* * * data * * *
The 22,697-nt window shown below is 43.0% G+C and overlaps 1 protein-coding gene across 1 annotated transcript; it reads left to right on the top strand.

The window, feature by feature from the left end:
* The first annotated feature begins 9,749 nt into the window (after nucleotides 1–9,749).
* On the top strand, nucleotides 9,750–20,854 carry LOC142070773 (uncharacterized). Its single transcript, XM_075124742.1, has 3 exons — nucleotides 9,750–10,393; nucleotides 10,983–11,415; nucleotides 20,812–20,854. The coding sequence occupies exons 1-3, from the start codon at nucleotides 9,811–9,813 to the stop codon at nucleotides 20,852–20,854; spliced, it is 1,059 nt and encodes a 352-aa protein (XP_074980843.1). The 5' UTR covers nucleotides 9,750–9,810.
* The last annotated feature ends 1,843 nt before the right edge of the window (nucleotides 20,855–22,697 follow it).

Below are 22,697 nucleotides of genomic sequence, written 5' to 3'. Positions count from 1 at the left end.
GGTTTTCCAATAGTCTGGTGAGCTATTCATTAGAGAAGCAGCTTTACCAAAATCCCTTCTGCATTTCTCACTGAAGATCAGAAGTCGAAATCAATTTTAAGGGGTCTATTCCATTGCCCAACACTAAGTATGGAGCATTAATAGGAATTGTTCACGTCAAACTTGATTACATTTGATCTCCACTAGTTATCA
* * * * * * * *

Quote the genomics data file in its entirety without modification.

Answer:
The 22,697-nt window shown below is 43.0% G+C and overlaps 1 protein-coding gene across 1 annotated transcript; it reads left to right on the top strand.

The window, feature by feature from the left end:
* The first annotated feature begins 9,749 nt into the window (after nucleotides 1–9,749).
* On the top strand, nucleotides 9,750–20,854 carry LOC142070773 (uncharacterized). Its single transcript, XM_075124742.1, has 3 exons — nucleotides 9,750–10,393; nucleotides 10,983–11,415; nucleotides 20,812–20,854. The coding sequence occupies exons 1-3, from the start codon at nucleotides 9,811–9,813 to the stop codon at nucleotides 20,852–20,854; spliced, it is 1,059 nt and encodes a 352-aa protein (XP_074980843.1). The 5' UTR covers nucleotides 9,750–9,810.
* The last annotated feature ends 1,843 nt before the right edge of the window (nucleotides 20,855–22,697 follow it).

Below are 22,697 nucleotides of genomic sequence, written 5' to 3'. Positions count from 1 at the left end.
GGTTTTCCAATAGTCTGGTGAGCTATTCATTAGAGAAGCAGCTTTACCAAAATCCCTTCTGCATTTCTCACTGAAGATCAGAAGTCGAAATCAATTTTAAGGGGTCTATTCCATTGCCCAACACTAAGTATGGAGCATTAATAGGAATTGTTCACGTCAAACTTGATTACATTTGATCTCCACTAGTTATCA